By Sabine Berlin
The End. Two of the most satisfying words an author can write. Unfortunately, they are a big lie. You may be done with the daunting task of writing and editing—which really is a colossal step, so go ahead and give yourself permission to indulge in that piece of chocolate cake—and you may even have come up with a killer elevator pitch, but in truth, this is only the beginning.
Want to be traditionally published? You need an agent! Why? An agent does all the business stuff so that you can do what you want to: write!
An agent is your “Girl Friday.” Besides the fact that most sought-after publishers won’t review your manuscript without an agent repping you, maximizing your book’s sales and your income is pretty difficult without an agent—unless you have an extensive professional background in literary law, rights, and licensing; know everyone in New York; and have a decent wad of cash to hire pay-per-hour agencies to negotiate with foreign publishers or in sticky situations. But my guess is you’ll want your own personal agent for all of these mind-boggling and time-consuming tasks:
- Edit: An agent can guide you through revision after revision (yes, this happens even after your book is perfect and you’ve found your agent) and make sure your book is a match for the publishers it will be sent to.
- Find: Most agents personally know the editors (at publishers) to whom they are sending manuscripts. They know their likes and dislikes. They know what is selling (or not) and to whom. They can spot where trends seem to be going and guide you in which of your story ideas might be the most profitable at the moment. Plus they have the networking contacts to actually get your manuscript through a door and into the right hands.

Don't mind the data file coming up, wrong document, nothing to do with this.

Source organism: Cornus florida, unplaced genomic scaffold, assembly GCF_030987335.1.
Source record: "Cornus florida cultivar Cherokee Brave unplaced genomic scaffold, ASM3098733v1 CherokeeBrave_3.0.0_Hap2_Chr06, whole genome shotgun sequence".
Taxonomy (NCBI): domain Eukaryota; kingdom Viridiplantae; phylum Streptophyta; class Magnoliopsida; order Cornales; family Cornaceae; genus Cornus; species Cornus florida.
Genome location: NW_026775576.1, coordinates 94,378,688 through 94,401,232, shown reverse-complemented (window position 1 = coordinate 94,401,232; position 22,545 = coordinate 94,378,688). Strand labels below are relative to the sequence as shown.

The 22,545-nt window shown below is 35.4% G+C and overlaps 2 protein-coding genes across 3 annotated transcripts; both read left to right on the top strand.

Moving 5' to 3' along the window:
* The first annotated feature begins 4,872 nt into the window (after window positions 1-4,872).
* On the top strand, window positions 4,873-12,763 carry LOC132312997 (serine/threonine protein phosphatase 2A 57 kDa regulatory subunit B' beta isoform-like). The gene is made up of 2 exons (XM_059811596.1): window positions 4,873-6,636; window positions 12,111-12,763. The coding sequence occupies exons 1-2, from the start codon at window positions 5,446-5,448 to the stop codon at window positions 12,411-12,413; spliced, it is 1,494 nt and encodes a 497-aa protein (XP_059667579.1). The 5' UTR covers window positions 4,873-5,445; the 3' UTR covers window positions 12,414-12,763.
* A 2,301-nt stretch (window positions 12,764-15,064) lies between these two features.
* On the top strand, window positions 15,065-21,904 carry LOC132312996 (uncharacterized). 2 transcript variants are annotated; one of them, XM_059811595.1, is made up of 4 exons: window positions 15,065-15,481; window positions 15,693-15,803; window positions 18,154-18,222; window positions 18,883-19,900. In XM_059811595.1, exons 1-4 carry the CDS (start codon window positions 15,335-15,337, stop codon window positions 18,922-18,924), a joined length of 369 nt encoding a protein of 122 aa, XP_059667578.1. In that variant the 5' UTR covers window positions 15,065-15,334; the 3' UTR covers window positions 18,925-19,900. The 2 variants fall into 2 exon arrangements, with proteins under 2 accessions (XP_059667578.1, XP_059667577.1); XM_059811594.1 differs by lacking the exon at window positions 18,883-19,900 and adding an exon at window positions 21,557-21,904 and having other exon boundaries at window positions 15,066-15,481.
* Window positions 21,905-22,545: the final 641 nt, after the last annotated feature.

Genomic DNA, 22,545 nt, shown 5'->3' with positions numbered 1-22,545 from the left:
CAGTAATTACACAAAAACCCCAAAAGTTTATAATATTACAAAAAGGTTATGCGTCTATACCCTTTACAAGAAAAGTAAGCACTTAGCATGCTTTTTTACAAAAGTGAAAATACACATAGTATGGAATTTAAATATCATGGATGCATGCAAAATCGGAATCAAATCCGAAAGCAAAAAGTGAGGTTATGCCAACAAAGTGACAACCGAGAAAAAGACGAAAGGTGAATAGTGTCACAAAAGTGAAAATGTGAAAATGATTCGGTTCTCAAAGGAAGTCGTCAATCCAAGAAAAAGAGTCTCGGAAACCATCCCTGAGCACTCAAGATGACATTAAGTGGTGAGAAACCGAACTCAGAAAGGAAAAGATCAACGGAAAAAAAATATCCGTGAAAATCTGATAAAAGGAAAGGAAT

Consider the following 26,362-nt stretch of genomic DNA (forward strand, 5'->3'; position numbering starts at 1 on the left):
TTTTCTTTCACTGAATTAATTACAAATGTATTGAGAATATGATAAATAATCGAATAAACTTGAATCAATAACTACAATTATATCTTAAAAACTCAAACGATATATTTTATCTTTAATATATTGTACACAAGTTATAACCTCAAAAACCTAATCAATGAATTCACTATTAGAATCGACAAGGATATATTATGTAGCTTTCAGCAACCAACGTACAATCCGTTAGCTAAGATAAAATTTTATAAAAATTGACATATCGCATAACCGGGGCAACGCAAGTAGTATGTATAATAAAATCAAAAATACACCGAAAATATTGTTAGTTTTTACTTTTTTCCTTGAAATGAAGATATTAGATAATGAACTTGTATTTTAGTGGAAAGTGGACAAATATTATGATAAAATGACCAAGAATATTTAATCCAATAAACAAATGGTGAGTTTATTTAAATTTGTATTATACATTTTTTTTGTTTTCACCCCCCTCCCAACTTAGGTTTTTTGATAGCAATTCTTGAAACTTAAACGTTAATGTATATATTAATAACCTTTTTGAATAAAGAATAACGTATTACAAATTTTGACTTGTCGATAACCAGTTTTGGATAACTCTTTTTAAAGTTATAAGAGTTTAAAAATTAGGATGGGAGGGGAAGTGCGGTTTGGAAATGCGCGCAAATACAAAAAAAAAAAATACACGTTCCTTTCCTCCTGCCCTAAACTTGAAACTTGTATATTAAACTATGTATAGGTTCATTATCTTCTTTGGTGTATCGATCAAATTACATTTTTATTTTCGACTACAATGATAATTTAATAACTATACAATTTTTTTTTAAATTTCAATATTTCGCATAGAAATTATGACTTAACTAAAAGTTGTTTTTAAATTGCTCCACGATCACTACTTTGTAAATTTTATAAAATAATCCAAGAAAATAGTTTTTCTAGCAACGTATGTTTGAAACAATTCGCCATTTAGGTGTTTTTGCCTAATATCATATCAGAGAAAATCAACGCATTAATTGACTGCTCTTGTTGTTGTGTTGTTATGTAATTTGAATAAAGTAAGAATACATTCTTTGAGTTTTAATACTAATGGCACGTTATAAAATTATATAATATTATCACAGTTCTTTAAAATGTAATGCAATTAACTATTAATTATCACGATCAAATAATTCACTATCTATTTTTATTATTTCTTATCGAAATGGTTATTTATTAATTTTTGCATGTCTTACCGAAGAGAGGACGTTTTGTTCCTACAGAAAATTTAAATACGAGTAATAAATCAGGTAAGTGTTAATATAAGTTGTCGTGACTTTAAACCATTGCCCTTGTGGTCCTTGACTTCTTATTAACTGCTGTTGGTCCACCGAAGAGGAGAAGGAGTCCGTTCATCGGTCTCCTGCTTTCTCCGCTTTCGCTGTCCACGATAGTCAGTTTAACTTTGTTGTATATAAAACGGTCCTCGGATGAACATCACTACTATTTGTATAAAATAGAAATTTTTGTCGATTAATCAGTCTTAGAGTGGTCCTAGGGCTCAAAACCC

- Advise: Many literary agencies will have a person who specializes in literary contracts. Even most contracts lawyers are not well enough versed in literary contracts to ensure you’re getting the best deal possible—which can sometimes be the difference between profit in the thousands vs. millions—nor can they determine whether you’ll preserve future rights to your own work as technology redefines the industry.
- Sell: A literary agency with experience and the right networks can profitably sell or protect your subsidiary rights: film, audio, foreign, book club, electronic, and every other right you can think of (and being able to skillfully negotiate these can create the difference between your becoming a full-time writer or slaving away at your 9 to 5 for years to come). If you get more than one contract offer, a skilled agent can even take your book to auction so publishers improve their offers in competition for your book.
Long story short, good agents* are worth their 15 percent.
Wooing an agent like that sounds daunting, doesn’t it? Don’t worry. We want to see your book out there almost as much as you do (after all, we’re always on the lookout for a good read), so check back in next week for the second part of this article where we’ll give you some great tips on finding your dream agent.
Do This Now
- Begin working on a query letter, which is what most agents request before they look at your actual book. (If the thought of writing one scares you to death, check this out.)
- Try to sum up your book in one sentence. You need this for when and if you pitch to an agent in person.
- Mark your calendar to come back next week and find out how to get that perfect agent for you.
*Make sure you are getting a good agent. Know that a real agent will never charge you money up front to represent you. They make a living from a percentage of your royalties only when they make you a deal. If you have fifteen minutes, check out this podcast with guest agent Sara Crowe as she explains even more about what having a good agent means. You can also check out this article about author scams and publishing companies to avoid from Reedsy. Also, the following sites are helpful in ensuring you won’t be prey to a shark: Writer Beware or Preditors & Editors. You’ll also want to make sure your agent is a member of the A.A.R. One last PS: If you are an LDS writer and hoping to publish in that niche market, you do not need an agent. In general, the publishers prefer to work directly with the author.
It’s your turn! What is the best thing your agent does for you? Got any helpful experiences or cautionary tales to share? We’d love to hear from you.